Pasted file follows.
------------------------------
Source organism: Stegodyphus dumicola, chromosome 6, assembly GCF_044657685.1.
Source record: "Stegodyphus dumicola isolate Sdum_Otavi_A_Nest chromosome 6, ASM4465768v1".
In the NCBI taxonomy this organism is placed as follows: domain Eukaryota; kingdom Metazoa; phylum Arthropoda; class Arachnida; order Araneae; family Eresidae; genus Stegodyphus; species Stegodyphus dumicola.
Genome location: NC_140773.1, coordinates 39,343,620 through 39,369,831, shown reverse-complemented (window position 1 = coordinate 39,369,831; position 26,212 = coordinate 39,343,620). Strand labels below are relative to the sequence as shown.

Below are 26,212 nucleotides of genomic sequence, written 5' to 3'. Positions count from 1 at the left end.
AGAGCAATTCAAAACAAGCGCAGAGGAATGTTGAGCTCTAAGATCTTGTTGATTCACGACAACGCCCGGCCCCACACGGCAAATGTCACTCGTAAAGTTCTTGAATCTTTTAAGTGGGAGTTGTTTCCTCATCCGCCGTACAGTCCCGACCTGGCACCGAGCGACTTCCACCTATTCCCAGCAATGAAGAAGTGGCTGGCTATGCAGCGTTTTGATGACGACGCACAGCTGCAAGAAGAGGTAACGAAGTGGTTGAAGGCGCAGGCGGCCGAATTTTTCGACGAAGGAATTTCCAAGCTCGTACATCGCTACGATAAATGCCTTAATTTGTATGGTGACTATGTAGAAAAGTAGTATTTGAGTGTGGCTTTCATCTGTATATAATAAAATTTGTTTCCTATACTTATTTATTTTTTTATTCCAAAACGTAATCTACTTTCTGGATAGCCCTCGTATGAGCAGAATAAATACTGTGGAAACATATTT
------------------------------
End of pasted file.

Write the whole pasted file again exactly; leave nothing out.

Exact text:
Source organism: Stegodyphus dumicola, chromosome 6, assembly GCF_044657685.1.
Source record: "Stegodyphus dumicola isolate Sdum_Otavi_A_Nest chromosome 6, ASM4465768v1".
In the NCBI taxonomy this organism is placed as follows: domain Eukaryota; kingdom Metazoa; phylum Arthropoda; class Arachnida; order Araneae; family Eresidae; genus Stegodyphus; species Stegodyphus dumicola.
Genome location: NC_140773.1, coordinates 39,343,620 through 39,369,831, shown reverse-complemented (window position 1 = coordinate 39,369,831; position 26,212 = coordinate 39,343,620). Strand labels below are relative to the sequence as shown.

Below are 26,212 nucleotides of genomic sequence, written 5' to 3'. Positions count from 1 at the left end.
AGAGCAATTCAAAACAAGCGCAGAGGAATGTTGAGCTCTAAGATCTTGTTGATTCACGACAACGCCCGGCCCCACACGGCAAATGTCACTCGTAAAGTTCTTGAATCTTTTAAGTGGGAGTTGTTTCCTCATCCGCCGTACAGTCCCGACCTGGCACCGAGCGACTTCCACCTATTCCCAGCAATGAAGAAGTGGCTGGCTATGCAGCGTTTTGATGACGACGCACAGCTGCAAGAAGAGGTAACGAAGTGGTTGAAGGCGCAGGCGGCCGAATTTTTCGACGAAGGAATTTCCAAGCTCGTACATCGCTACGATAAATGCCTTAATTTGTATGGTGACTATGTAGAAAAGTAGTATTTGAGTGTGGCTTTCATCTGTATATAATAAAATTTGTTTCCTATACTTATTTATTTTTTTATTCCAAAACGTAATCTACTTTCTGGATAGCCCTCGTATGAGCAGAATAAATACTGTGGAAACATATTT